Artificial Non-Intelligence

The Danger with Artificial “Intelligence” Is That It’s Not (yet) Intelligent

Albert Einstein once said that “our entire much-praised technological progress, and civilization generally, could be compared to an axe in the hand of a pathological criminal”. He said this in December 1917, almost a hundred years ago, after seeing Europe ravaged by the First World War. Regardless, Einstein continued contributing to that same technological progress. Human curiosity and our desire to achieve are incompatible with stagnation. We will have to deal with this by being careful with the technology we will inevitably develop.

Like many have said before me, Artificial Intelligence (AI) can either be our salvation or our doom^. It is a far bigger game-changer than nuclear bombs. But the problem is that there is NO Artificial Intelligence yet, and there won’t be for quite some time to come. Everything that the world’s corporations are selling now-a-days as “smart” or “intelligent” is actually a mindless human construct. Sure, it’s advanced, but if a rocket is more advanced than a spoon, that doesn’t make it in the slightest more intelligent than the spoon. They both lack one of the prime ingredients of intelligence, which is self-awareness. And therein lays the true threat.

Right now, our so-called artificial “intelligence” is nothing but a tool that corporations can and will use ruthlessly against one another (and against the people of one another). This is already taking place on the stock market, something I wrote about last year^. Back then, I highlighted the fact that exactly because these algorithms are not intelligent, they will be used to enrich and empower whoever spent money in building them, regardless of their morals or social affiliation. And let’s not forget that software is far easier to steal and smuggle than radioactive material. Put the wrong AI in the hands of the wrong people and…

War Games

Creating algorithms that are able to play (and utterly eliminate human competition) in war games is not a new concept. The military has had an interest in this for a long time now. But what is truly worrying for me is how the development of life-exterminating programs has been handed over to civilians (software engineers for example) in the disguise of “harmless fun”. For example Google and game developer Blizzard are cooperating on creating strategy game algorithms^ that can defeat human players. Even Elon Musk’s allegedly harmless and ethical Open AI has given birth to a bot that can defeat human players^ in the virtual battle arena. I have a great deal of respect for Elon, but even he can’t keep AI from being developed into a weapon of war.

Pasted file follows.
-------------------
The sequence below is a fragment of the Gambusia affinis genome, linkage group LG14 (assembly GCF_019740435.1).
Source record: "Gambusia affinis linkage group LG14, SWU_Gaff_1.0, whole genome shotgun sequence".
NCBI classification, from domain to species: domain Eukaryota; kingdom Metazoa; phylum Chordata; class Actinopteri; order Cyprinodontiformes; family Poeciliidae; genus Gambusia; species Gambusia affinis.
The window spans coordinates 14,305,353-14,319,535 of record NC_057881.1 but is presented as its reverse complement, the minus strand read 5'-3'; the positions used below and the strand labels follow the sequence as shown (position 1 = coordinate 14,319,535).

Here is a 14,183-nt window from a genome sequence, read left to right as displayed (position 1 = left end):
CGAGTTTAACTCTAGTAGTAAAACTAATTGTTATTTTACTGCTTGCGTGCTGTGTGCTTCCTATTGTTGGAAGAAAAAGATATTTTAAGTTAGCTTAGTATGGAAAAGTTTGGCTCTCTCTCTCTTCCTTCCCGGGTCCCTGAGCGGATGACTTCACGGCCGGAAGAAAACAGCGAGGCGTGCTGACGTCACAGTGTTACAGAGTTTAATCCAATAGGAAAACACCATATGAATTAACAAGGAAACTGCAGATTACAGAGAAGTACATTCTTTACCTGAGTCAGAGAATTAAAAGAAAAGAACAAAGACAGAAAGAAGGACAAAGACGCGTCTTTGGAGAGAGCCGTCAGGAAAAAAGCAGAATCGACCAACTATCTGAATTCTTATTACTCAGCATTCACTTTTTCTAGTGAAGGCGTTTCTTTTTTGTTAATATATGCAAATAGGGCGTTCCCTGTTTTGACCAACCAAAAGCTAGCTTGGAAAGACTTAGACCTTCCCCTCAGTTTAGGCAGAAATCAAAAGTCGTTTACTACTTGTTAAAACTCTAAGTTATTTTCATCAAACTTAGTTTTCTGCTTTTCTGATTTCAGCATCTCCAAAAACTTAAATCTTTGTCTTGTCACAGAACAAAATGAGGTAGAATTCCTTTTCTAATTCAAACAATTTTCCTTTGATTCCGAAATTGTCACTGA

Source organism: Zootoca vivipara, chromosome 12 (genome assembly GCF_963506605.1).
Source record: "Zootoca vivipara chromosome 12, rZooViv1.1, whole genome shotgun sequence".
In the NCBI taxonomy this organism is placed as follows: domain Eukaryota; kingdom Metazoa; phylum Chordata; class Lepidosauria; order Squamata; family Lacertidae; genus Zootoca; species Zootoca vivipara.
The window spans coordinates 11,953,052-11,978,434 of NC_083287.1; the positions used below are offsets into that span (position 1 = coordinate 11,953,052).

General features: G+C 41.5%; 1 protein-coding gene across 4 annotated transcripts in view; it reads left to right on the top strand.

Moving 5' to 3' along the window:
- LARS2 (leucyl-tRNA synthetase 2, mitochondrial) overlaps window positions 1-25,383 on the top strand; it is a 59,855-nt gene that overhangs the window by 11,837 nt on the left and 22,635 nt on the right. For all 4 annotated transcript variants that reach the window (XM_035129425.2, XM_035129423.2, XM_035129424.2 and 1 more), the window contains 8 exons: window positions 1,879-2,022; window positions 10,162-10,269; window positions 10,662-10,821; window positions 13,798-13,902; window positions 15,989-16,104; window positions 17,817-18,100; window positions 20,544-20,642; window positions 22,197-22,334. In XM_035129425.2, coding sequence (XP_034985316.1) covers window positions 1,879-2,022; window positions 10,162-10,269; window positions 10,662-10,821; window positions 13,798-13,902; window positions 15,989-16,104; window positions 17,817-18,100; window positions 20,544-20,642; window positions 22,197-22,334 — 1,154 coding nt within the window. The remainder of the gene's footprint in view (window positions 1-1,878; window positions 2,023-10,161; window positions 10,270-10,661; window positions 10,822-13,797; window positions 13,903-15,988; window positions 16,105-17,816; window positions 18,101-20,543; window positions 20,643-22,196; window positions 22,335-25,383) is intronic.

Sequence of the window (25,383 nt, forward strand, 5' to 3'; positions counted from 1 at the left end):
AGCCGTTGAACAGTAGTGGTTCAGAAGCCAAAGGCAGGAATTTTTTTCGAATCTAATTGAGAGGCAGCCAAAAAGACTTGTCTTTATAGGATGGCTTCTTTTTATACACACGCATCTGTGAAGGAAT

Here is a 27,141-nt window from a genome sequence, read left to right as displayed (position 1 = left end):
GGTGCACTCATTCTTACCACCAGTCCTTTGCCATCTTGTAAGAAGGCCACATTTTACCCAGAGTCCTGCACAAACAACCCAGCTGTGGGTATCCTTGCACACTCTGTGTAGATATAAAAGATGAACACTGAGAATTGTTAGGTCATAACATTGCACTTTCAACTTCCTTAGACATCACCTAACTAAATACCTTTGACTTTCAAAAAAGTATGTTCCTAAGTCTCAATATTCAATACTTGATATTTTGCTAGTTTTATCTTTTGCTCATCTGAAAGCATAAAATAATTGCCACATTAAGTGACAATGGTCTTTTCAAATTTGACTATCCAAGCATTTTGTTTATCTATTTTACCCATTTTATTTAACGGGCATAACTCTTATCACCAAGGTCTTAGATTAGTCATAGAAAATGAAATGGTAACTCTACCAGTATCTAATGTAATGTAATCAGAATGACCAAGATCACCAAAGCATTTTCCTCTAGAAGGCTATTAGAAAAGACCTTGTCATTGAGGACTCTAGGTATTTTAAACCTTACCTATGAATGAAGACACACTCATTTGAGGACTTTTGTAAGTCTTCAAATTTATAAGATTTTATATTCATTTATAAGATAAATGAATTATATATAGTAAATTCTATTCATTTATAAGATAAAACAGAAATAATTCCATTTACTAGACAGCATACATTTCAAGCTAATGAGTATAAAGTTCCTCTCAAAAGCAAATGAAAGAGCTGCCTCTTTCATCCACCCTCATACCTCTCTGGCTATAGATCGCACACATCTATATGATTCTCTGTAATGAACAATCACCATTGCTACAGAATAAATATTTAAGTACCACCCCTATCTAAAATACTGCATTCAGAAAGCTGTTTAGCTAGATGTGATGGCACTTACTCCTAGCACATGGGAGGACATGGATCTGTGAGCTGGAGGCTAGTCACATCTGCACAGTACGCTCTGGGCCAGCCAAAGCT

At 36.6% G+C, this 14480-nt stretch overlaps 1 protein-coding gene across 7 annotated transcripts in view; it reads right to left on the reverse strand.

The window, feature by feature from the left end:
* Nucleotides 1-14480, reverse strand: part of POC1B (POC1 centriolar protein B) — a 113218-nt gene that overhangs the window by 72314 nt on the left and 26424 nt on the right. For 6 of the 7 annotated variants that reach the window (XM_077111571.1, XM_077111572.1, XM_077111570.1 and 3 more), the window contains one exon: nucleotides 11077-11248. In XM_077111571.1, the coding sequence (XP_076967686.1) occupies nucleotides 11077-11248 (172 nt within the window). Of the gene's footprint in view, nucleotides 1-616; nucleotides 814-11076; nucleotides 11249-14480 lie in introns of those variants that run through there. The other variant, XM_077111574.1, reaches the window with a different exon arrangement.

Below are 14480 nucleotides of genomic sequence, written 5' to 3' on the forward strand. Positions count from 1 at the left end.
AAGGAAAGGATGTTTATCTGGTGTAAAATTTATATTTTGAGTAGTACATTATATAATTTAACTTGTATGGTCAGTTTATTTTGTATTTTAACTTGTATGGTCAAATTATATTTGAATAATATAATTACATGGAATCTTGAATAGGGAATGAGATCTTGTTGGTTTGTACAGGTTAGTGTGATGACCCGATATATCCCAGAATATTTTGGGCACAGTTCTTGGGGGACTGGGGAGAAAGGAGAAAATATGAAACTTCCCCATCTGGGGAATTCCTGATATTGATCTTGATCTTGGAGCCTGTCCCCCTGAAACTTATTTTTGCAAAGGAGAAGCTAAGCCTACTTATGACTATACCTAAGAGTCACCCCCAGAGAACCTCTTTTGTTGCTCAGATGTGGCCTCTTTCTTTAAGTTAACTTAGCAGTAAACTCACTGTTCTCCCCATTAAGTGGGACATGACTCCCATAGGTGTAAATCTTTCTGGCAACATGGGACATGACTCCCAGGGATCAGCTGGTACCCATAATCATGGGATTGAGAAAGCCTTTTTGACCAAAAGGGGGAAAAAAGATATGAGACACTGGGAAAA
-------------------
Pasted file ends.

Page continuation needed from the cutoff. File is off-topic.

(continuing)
Musk specifically wants AI research to be highly regulated, allegedly to make sure that it cannot harm humans. Let me loosely translate “regulation”: we will make sure that AI is a slave to its human masters. That’s what “regulation” usually means when used “to protect us” from something: bringing it under somebody’s control. And like anything that is slave to the human masters, it can be used for nefarious purposes, just like nukes. This is not to say that we should create a super-intelligent life form and give it the power to decide if it wants to keep us around or exterminate us. But rather than using the word “regulation”, I want to propose that we use the word “responsibilization”.

What I see right now is talented civilians that are (for the most part) unknowingly developing the weapons of tomorrow. It starts with an AI controlling harmless characters doing battle in a computer game. Then the military will “borrow” that work and use it to drive an army of drones. But this isn’t even the problem. If one country doesn’t resort to using automated weaponry, another will. There probably is no way of stopping this. It is understandable that nation-states want to defend themselves (given that society is, for the most part, still stuck in the “an eye for an eye” era). The problem is bugs.